10 Fierce Fabrics From Just a Few Favorite Designers
These artists, past and present alike, can bring something fresh to your furniture.
Iranian-born and Paris-based designer India Mahdavi worked with design great Christian Liaigre before launching her own creative studio. A lover of color, her design of the Gallery at Sketch restaurant in London is admired for what she describes as “the perfect essence of pink.” Her True Velvet collection boasts a radiant palette from subtle to saturated tones in solids, geometric prints, diamonds and stripes. Available through Pierre Frey.
Sought-after designer Katie Ridder is beloved for her exuberant colors and patterns. Ridder’s fabrics are influenced by antique Turkish textiles, Japanese prints and Swedish modernism. Attendants, shown here in Indigo on White, is a hand-printed linen offered in five colorways. Available through Holland & Sherry.
Kelly Wearstler’s sixth fabric collection for Kravet reflects her modern sensibility and proclivity for textural, earthy neutrals. Composed of 10 wovens, the assemblage includes lush mohair velvets, bouclés and jacquards. The American designer is recognized internationally with a following of A-list clients. Available through Kravet.
Italian-born Interior designer Alessandra Branca’s inherent eye for color and scale is evident in her Casa Branca line. She parlays her travels and experiences into curated textile collections, blending color, pattern and texture with a sense of joy. Her latest compendium, Into the Woods, includes Giardino Camo in the St. Moritz colorway. casabranca.com.
A master of English country house style, John Fowler, of Colefax and Fowler, set the fashion for this unpretentious look, combining elegance and informality. Bowood chintz was based on an original document he found in the Bowood estate in Wiltshire, England. The classic pattern has never gone out of style and was recently recolored in an updated palette. Available through Cowtan & Tout.
Katie Leede’s worldly, yet laid-back style includes patterns and colors from around the globe, including Egypt, Central America, India, Japan and China. The hand-printed, embroidered and woven textiles are timeless and artisanal. Leede’s latest launch, Sturdy Stripe, is a collection of outdoor performance fabrics that mimics mattress ticking. Available through Holland & Sherry.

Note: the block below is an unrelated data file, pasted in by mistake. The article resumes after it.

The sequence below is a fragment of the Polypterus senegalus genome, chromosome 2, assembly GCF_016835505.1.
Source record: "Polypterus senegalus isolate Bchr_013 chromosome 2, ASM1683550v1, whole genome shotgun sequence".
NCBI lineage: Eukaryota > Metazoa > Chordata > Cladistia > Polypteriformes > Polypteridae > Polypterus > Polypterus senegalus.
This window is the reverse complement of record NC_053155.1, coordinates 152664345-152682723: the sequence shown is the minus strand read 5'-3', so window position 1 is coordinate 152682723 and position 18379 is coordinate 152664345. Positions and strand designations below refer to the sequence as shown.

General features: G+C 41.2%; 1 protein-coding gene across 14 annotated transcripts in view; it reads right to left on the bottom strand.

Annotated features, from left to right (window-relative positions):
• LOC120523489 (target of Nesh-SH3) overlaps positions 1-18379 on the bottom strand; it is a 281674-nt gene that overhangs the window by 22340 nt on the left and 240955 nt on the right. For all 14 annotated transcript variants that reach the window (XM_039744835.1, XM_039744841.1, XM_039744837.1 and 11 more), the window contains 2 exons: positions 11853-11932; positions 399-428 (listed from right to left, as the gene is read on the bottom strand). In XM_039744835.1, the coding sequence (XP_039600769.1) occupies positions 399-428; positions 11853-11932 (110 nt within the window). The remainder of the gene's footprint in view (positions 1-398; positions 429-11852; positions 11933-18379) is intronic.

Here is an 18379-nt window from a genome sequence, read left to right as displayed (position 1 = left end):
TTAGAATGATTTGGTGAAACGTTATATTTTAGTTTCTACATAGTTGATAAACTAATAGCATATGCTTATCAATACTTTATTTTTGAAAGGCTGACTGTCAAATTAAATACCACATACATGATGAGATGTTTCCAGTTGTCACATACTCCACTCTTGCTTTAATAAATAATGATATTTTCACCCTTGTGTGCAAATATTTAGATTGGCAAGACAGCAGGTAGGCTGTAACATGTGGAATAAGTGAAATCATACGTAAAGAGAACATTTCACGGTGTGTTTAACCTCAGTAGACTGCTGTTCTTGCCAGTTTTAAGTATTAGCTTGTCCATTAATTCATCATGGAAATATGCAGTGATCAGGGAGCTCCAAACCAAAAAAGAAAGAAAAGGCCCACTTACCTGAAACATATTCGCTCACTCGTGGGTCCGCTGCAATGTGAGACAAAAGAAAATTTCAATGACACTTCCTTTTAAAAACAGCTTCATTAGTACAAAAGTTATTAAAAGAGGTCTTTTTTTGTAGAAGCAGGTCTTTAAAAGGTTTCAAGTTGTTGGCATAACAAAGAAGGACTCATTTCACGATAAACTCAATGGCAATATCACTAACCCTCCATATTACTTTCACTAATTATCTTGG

French textile designer Manuel Canovas possessed a penchant for large-scale, high-style prints in vivid color combinations. His designs were inspired by his love of archival prints and exotic locales. One of his most famous prints, Pali, was conceived in 1959. In 2021, the print was reintroduced in four updated colorways on 100-percent cotton. Shown here in Rose Indien. Available through Cowtan & Tout.
“Have nothing in your house that you do not know to be useful or believe to be beautiful” is a famous quote by designer William Morris that certainly holds true today. Morris & Co. has added fresh interpretations of Morris’ original designs like the iconic Acanthus print, originally released in 1875. Available through Zoffany .
Influencing American design for more than three decades, Sister Parish’s legacy lives on—the heritage brand was revived in 2000 by Parish’s granddaughter. Augusta, a classic floral chintz, was pulled from the Parish Hadley archives but received a new twist with the addition of a ticking ground cloth. sisterparishdesign.com.
JACK LENOR LARSEN
The Larsen Performance collection pays homage to the legendary designer Jack Lenor Larsen and his extensive archive of textile designs spanning six decades. The graphic-patterned jacquards are the brand’s first foray into the realm of performance fabrics, developed with Sunbrella. Available through Cowtan & Tout.
MARTYN LAWRENCE BULLARD
Like its namesake, the Martyn Lawrence Bullard collection for Studio Four NYC is charismatic. Traditional and tribal designs are presented in a kaleidoscopic of contemporary colors in the L.A. designer’s signature ethic vibe. Bullard draws inspiration from his travels to luxurious and exotic locales. Shangri-La, shown here in the Lilac colorway, is made from 100-percent linen. Available through Studio Four NYC.
A pioneer in the design industry, Dorothy Draper, or Mrs. Draper as she was called back in 1925, was revered for her originality and her theatrical fabrics and wallpapers. Carelton Varney, a legend in his own right, has carried on the grande dame’s vision for the company, expanding the line and creating new designs. Bali Ha’i evokes a spirit of the tropics in a bamboo trellis pattern on 100-percent cotton. dorothydraperfw.com.
The print version of this article appears with the headline: Out of the Box.
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